- The Washington Times - Friday, September 6, 2002

The Justice Department yesterday initiated proceedings to revoke the U.S. citizenship of a Dayton, Ohio, man based on his suspected participation in the persecution of Jews and others during 1942 and 1943.

A complaint filed in U.S. District Court in Dayton said Ildefonsas Bu*mys, an 81-year-old native of Lithuania, served from December 1942 until November 1943 as an armed guard at the Majdanek concentration camp near Lublin, Poland.

The Justice Department said more than 170,000 civilian prisoners died at Majdanek, including thousands of Jewish men, women and children who were killed by asphyxiation in the camp's gas chambers as part of the Nazi plan to exterminate Jews in Poland.

"Majdanek was an infamously brutal place, where thousands of innocent civilians were murdered en masse," said Assistant Attorney General Michael Chertoff, who heads the department's criminal division. "No one who helped prevent prisoners from escaping that brutality should enjoy the privilege of U.S. citizenship."

According to the complaint, Mr. Bu*mys began serving in a Nazi-controlled auxiliary police battalion in January 1942 and guarded prisoners in Lithuania before being sent to Majdanek in December 1942.

The complaint said nearly 13,000 Jews were murdered at Majdanek within a month after Mr. Bu*mys arrived, and that prisoners who were not murdered often died from mistreatment, starvation or disease.

Prisoners who were unable to work as slave laborers, according to the complaint, were routinely gassed, shot or hanged.

"The guards at Majdanek had standing orders to shoot to kill any prisoner who attempted to escape the camp's horrific conditions," said Eli M. Rosenbaum, chief of the department's Office of Special Investigations, which brought the case. "During the period of Bu*mys' service at Majdanek, the camp had the highest mortality rate of any Nazi concentration camp."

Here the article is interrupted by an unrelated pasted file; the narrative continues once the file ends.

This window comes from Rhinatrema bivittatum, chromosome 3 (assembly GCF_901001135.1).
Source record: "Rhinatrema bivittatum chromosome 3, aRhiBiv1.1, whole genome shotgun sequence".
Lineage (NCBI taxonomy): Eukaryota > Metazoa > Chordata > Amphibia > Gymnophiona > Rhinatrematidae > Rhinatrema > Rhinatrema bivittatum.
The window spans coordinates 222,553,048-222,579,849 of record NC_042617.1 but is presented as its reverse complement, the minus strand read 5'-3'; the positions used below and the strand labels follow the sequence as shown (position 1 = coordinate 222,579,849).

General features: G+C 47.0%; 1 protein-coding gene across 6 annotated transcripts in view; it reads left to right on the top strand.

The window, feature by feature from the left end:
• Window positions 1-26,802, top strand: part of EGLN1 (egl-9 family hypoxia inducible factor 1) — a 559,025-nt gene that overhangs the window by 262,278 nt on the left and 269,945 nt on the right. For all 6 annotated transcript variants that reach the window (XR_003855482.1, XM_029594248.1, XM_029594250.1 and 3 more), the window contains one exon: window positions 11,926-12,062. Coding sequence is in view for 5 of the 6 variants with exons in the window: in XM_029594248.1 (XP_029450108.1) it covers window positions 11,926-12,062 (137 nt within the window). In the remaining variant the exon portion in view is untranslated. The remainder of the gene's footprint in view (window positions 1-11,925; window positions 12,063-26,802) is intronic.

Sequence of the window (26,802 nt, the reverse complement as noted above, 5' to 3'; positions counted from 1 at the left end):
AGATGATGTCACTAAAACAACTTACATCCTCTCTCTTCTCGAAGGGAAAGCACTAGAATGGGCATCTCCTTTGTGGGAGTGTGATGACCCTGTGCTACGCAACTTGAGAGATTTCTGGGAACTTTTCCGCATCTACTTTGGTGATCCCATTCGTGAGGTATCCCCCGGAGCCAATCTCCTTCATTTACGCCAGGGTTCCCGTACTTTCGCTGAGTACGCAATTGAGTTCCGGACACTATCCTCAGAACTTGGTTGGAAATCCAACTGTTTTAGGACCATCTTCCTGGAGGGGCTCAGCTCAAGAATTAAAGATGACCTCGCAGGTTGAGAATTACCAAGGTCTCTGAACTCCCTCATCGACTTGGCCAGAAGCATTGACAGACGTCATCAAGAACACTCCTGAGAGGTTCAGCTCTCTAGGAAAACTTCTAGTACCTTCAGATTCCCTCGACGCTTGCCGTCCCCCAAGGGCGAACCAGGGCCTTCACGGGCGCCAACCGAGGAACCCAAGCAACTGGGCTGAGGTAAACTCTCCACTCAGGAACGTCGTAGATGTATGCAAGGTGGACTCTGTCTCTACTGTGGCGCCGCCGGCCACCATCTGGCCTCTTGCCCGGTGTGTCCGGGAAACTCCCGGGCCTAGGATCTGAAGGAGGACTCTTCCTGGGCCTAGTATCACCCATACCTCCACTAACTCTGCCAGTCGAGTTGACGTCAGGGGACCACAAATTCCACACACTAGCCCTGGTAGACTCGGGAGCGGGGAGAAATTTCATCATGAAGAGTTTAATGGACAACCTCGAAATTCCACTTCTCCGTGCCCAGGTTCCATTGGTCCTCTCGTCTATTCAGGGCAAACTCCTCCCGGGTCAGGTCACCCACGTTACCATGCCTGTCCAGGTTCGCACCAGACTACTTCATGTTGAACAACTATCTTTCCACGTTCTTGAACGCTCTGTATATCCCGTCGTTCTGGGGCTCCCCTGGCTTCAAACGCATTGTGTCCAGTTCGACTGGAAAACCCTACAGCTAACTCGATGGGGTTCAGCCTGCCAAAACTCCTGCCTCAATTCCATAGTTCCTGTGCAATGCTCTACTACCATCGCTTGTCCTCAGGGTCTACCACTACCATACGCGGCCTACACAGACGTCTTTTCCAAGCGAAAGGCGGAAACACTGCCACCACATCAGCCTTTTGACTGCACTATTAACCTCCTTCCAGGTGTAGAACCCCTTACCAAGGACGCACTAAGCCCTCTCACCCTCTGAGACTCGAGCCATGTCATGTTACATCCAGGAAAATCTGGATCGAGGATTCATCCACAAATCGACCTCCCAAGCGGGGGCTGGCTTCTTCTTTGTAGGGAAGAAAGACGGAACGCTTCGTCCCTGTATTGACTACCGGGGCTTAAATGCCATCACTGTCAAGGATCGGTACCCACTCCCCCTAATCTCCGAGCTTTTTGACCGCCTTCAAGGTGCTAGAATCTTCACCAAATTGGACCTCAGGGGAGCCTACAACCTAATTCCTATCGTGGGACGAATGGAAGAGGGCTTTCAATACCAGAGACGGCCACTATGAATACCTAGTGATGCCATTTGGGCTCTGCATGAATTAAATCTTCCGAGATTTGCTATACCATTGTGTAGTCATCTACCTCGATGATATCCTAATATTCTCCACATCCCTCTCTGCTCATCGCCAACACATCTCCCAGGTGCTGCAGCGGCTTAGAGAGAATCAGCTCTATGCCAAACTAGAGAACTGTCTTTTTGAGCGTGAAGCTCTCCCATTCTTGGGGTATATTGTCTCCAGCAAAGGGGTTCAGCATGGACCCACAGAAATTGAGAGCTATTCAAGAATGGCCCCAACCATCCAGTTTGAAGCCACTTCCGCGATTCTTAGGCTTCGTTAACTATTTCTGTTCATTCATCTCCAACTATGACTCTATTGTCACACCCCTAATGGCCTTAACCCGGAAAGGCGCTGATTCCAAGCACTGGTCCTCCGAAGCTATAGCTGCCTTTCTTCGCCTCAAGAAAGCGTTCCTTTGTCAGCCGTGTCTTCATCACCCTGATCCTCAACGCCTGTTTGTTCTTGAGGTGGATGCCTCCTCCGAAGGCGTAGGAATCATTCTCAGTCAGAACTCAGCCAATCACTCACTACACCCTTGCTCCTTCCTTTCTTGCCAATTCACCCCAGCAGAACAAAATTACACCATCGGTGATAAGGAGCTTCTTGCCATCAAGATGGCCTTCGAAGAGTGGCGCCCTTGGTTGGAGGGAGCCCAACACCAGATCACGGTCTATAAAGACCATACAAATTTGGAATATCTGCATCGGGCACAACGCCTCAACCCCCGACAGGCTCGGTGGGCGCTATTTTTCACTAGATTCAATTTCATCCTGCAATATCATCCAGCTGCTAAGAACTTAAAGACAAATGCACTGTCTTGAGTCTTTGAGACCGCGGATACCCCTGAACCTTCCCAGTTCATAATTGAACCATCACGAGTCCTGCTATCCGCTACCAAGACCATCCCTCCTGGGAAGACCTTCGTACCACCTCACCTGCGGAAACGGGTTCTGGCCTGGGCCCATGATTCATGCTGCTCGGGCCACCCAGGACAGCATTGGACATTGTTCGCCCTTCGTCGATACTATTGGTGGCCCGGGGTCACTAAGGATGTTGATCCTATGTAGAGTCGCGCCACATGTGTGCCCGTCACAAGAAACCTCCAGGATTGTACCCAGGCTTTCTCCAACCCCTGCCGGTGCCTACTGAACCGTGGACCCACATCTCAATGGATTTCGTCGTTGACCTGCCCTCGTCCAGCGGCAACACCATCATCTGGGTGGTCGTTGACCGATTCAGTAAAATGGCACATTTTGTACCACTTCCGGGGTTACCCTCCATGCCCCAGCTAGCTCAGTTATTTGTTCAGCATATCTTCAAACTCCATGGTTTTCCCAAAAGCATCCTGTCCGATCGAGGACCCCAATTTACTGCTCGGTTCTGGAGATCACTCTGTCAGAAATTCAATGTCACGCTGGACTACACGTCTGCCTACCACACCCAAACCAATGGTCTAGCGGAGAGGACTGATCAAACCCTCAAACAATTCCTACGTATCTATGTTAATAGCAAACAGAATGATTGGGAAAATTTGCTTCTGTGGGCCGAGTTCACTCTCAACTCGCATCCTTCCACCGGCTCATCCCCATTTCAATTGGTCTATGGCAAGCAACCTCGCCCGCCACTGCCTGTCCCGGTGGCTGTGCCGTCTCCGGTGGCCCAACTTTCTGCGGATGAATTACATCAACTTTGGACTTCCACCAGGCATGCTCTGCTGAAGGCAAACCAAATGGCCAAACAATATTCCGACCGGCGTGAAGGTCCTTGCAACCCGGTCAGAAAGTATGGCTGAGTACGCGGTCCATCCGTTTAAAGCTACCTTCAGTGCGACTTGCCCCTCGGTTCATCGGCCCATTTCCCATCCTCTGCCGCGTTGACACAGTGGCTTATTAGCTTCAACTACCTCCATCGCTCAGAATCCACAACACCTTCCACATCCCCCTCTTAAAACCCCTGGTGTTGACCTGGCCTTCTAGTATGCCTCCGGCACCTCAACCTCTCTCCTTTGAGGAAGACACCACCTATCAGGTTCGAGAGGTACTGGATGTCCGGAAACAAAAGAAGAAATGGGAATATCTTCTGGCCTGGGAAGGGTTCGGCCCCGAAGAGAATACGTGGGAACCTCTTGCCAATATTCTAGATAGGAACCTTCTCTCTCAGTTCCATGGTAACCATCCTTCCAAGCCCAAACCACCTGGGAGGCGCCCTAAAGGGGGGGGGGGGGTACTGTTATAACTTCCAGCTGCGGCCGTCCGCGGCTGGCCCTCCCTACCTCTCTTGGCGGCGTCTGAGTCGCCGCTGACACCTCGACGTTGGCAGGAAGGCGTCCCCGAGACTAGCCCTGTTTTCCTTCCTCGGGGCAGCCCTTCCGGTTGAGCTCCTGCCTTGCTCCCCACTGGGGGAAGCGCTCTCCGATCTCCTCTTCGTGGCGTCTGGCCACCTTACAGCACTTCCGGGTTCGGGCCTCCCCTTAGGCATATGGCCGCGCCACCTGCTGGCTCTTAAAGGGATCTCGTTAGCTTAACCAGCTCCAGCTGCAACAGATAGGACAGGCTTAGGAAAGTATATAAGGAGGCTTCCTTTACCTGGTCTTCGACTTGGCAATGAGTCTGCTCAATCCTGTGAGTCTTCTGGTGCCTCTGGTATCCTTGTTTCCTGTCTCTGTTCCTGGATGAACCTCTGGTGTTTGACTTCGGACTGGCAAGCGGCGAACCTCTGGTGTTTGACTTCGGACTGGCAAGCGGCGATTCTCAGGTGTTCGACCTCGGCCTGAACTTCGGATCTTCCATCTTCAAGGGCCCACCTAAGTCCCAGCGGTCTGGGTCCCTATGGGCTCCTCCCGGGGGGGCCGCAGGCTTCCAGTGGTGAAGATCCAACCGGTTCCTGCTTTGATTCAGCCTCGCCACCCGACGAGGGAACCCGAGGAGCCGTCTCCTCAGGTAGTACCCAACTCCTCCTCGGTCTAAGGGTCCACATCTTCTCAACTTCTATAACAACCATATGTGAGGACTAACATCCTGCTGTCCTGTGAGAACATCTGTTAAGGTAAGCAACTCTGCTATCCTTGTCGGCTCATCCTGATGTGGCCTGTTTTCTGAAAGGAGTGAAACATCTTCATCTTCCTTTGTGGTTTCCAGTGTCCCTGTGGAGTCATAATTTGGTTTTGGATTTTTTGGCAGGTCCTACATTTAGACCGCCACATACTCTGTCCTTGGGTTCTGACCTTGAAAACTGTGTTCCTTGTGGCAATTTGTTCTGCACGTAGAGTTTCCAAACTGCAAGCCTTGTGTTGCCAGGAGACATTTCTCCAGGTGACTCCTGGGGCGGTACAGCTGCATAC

Mr. Bu*mys immigrated to the United States from Argentina in 1958 and was naturalized as a U.S. citizen in Dayton in 1993. According to the complaint, he lied under oath when he applied for citizenship by falsely claiming he had not been associated with any Nazi police unit or concentration camp and had not assisted in the persecution of any person.

In a related action, a federal court in Manhattan has revoked the U.S. citizenship of a Putnam County, N.Y., man for his involvement in a Nazi wartime massacre of unarmed Jewish civilians in Warsaw and Czestochowa, Poland.

U.S. District Court Judge Lawrence M. McKenna ruled on Wednesday that prosecutors proved at a three-week trial that Jakob "Jack" Reimer engaged in "concrete personal persecutorial" conduct on behalf of the German occupation forces in Poland while serving as a noncommissioned officer in an SS auxiliary unit during World War II.

Mr. Reimer, 83, immigrated to the United States in 1952 and became a naturalized citizen in 1959.

The court said that from 1941 to 1944, Mr. Reimer, a native of Ukraine who received German citizenship in 1944, served at the Trawniki Training Camp, a facility operated by the Nazis to train men to assist the Nazis in implementing their plans to annihilate Jews. The court said Mr. Reimer's duties there included training other men.

The court also found that in September and October 1942, Mr. Reimer was assigned to Czestochowa, where he performed what the court termed a "support role" in the Nazi liquidation of the Jewish ghetto, a brutal operation in which 40,000 Jewish civilians were deported to the Treblinka death camp.

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